Three Ways to Get Your Old Flame Back

Re-engaging lapsed supporters and donors is a prime concern for mature nonprofit organizations

It can happen to the best of us. In our youthful shortsightedness, we might have let a good one get away. Or in the rush of our daily lives, perhaps we put a true friend on the backburner one too many times, and now we’d do anything to get that ally back on our side.

Some nonprofit organizations face a similar and common, but no less unfortunate, dilemma. This may be particularly true for mature charitable organizations that, over a 25-, 50- or 75-year history, have made many new friends and advocates over the years at the expense of letting older, established ones wither on the vine.

Often this happens by accident. [tweet bird=”yes”] Squandering proven and fruitful relationships is just not a strategic decision that most nonprofit organizations deliberately make. [/tweet] Instead, as organizations’ administrations change (people retire or pursue new opportunities), established connections may get lost in the shuffle, and institutional knowledge is not passed down, and contacts are not sustained. Additionally, as newcomers make their mark and unleash a range of changes intended to attract new audiences, the impact of long-time devotees, donors and supporters may be hastily undermined.

The end result: At best, a donor base that’s less robust than it could be. At worst, shared negative donor and supporter impressions that tarnish your organization’s brand and turn off would-be funders, volunteers and enthusiasts.

If your organization has inadvertently neglected to appreciate, recognize and retain key supporters over your long history, here’s how you can try to rebuild those connections, though you may have to eat a little crow.

Fess up. For some, issuing an actual apology to lapsed donors or supporters takes matters a bit too far – especially if there hasn’t been any true organizational or professional malfeasance. In that case, going so far as to say “I’m sorry” can be a dicey move, according to the Harvard Business Review: “For leaders to apologize . . . is therefore a high-stakes move: for themselves, for their followers, and for the organizations they represent.”

However, there are more nuanced ways to express regret for not fully appreciating and engaging former donors. If you raise a white flag with a letter, choose your words precisely and selectively. Consider using more tempered expressions such as, “It is with great regret . . . ,” “We realize that we have not done our best . . .,” or “We humbly recognize that . . .”

Though your organization may not go so far as to apologize to long-forgotten contributors, be sure not to issue a non-apology apology even if you opt to exercise sound judgement and be careful with whichever words you put in print.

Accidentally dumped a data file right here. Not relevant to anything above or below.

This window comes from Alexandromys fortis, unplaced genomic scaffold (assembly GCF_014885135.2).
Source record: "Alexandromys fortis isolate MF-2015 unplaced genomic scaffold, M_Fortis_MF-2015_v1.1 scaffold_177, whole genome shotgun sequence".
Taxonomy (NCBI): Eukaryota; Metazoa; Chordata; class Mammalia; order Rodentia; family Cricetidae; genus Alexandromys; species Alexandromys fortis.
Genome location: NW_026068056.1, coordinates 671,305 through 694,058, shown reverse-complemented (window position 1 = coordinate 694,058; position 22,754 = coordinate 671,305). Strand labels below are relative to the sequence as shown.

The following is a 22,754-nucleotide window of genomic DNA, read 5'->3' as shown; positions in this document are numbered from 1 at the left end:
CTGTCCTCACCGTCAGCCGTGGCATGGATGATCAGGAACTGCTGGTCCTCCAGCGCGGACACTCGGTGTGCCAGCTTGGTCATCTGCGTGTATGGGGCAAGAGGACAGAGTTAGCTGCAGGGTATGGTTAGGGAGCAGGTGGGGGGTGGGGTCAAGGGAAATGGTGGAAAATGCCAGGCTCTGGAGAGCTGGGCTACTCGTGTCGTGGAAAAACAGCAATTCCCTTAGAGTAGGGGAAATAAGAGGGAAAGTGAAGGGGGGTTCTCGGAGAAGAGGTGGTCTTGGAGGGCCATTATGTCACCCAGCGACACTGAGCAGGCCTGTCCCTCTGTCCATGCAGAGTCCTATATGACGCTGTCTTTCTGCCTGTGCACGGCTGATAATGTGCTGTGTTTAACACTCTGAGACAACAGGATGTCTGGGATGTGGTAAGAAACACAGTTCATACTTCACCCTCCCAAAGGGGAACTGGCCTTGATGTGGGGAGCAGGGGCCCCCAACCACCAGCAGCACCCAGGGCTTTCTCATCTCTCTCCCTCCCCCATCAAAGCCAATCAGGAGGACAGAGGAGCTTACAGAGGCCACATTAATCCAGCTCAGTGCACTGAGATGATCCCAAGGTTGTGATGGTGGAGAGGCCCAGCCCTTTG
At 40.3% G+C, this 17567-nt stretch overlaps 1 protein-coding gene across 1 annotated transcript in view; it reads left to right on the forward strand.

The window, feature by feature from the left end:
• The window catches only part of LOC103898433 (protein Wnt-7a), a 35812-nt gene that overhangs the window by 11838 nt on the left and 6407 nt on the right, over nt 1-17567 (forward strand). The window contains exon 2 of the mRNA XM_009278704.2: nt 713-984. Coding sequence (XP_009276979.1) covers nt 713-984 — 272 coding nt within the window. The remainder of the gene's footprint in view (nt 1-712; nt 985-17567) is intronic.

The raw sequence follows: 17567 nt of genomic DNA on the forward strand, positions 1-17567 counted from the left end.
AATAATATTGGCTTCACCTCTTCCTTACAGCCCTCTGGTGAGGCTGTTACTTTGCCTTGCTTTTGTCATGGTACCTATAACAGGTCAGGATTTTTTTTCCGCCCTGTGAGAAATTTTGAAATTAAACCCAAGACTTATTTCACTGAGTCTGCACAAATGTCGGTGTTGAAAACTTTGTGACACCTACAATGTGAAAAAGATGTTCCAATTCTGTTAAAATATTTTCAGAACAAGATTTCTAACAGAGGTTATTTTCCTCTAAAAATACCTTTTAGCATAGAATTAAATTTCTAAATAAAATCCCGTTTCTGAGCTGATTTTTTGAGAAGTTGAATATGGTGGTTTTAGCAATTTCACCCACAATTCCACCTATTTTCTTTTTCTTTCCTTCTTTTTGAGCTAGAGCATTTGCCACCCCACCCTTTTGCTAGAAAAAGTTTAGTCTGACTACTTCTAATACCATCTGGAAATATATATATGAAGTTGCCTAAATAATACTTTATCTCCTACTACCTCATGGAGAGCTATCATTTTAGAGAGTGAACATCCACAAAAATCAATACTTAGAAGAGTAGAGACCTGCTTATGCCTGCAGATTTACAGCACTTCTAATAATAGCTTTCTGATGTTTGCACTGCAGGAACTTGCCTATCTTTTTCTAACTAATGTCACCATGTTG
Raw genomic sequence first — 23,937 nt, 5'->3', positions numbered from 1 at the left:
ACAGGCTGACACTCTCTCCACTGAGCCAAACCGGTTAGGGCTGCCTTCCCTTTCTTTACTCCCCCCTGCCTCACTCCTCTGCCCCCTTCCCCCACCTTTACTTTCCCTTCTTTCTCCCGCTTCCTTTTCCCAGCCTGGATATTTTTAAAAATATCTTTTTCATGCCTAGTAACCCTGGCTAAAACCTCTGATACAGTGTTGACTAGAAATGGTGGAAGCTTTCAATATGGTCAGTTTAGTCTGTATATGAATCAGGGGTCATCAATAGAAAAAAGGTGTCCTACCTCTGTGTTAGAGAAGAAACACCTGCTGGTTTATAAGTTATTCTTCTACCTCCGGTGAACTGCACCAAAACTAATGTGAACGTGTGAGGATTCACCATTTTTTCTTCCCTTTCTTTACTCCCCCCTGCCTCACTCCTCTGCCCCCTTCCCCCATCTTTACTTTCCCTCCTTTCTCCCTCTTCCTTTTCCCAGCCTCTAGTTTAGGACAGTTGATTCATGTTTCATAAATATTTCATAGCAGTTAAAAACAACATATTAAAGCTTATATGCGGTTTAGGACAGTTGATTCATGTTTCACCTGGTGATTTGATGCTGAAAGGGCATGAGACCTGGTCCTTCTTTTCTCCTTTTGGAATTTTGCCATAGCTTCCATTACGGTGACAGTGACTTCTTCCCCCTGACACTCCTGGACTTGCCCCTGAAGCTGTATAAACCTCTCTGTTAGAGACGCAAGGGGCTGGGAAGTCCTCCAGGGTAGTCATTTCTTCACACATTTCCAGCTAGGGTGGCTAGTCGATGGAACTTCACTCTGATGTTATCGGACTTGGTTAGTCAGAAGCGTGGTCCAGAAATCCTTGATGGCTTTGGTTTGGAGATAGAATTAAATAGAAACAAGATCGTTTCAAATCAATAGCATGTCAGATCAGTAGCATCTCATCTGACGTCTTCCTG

Be personal. Use direct, personalized tactics when trying to re-engage former donors and backers. Formulaic and non-specific outreach approaches are not advised. That means not sending generic form letters, even if the Excel auto-fill feature is more expedient and tempting. Create personal, individual-specific letters that show you recognize and respect the history and relationship your organization and the recipient formerly shared.

Review your files and records to refresh your memory about their role and involvement with the organization. Mention events they supported, times they volunteered or the last donation they gave. We know this approach takes more time and involves research, but the positive impression it makes and the re-connection that may be forged could pay off.

Another “icing-on-the-cake” move likely to be appreciated by disengaged donors is a personal phone call. Yes, we know that people supposedly don’t like talking on the phone these days, but setting aside the time to call someone shows just how sincere your organization is.

Extend an invitation. If a prior supporter hasn’t attended any events, fundraisers, parties or activities hosted by your organization in a while, it may be because they’ve fallen off the radar since you failed to invite them. Try to make this up to lapsed donors by sending them the invitation or “Save the Date” notification for the upcoming gala or next soiree.

Take this a step further by personally contacting them by phone, extending your regards and promising to make the experience worth their while. Make good on that pledge by giving them complimentary tickets and delivering the signature VIP treatment. Do all you can to make the outing an enjoyable one for them – and don’t close the evening by specifically asking them for money. You can get to that later – after you invest the time it will take to rebuild the relationship.

How do you attempt to re-engage lapsed donors? What steps does your organization take to ensure there’s no love lost on either side? Which actions – or inactions – lead to the loss of long-time donor, volunteer or supporter involvement and giving?



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